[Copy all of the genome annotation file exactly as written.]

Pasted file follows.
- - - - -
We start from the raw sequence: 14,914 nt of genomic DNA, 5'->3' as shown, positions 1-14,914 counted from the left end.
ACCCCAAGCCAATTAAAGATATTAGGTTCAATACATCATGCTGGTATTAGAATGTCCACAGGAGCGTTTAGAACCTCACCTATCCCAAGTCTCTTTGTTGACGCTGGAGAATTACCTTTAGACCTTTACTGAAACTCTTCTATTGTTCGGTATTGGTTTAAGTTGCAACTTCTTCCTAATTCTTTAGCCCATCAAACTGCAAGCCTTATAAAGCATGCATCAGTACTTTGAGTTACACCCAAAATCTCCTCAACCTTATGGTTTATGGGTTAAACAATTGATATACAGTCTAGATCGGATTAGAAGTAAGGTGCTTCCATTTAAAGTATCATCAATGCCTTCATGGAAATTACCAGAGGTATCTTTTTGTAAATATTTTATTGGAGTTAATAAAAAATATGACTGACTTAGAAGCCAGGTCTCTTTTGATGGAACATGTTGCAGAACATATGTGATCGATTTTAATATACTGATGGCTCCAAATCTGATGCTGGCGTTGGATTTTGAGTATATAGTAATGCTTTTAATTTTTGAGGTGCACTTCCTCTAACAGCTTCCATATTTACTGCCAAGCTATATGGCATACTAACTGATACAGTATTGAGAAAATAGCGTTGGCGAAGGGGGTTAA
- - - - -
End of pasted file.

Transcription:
We start from the raw sequence: 14,914 nt of genomic DNA, 5'->3' as shown, positions 1-14,914 counted from the left end.
ACCCCAAGCCAATTAAAGATATTAGGTTCAATACATCATGCTGGTATTAGAATGTCCACAGGAGCGTTTAGAACCTCACCTATCCCAAGTCTCTTTGTTGACGCTGGAGAATTACCTTTAGACCTTTACTGAAACTCTTCTATTGTTCGGTATTGGTTTAAGTTGCAACTTCTTCCTAATTCTTTAGCCCATCAAACTGCAAGCCTTATAAAGCATGCATCAGTACTTTGAGTTACACCCAAAATCTCCTCAACCTTATGGTTTATGGGTTAAACAATTGATATACAGTCTAGATCGGATTAGAAGTAAGGTGCTTCCATTTAAAGTATCATCAATGCCTTCATGGAAATTACCAGAGGTATCTTTTTGTAAATATTTTATTGGAGTTAATAAAAAATATGACTGACTTAGAAGCCAGGTCTCTTTTGATGGAACATGTTGCAGAACATATGTGATCGATTTTAATATACTGATGGCTCCAAATCTGATGCTGGCGTTGGATTTTGAGTATATAGTAATGCTTTTAATTTTTGAGGTGCACTTCCTCTAACAGCTTCCATATTTACTGCCAAGCTATATGGCATACTAACTGATACAGTATTGAGAAAATAGCGTTGGCGAAGGGGGTTAA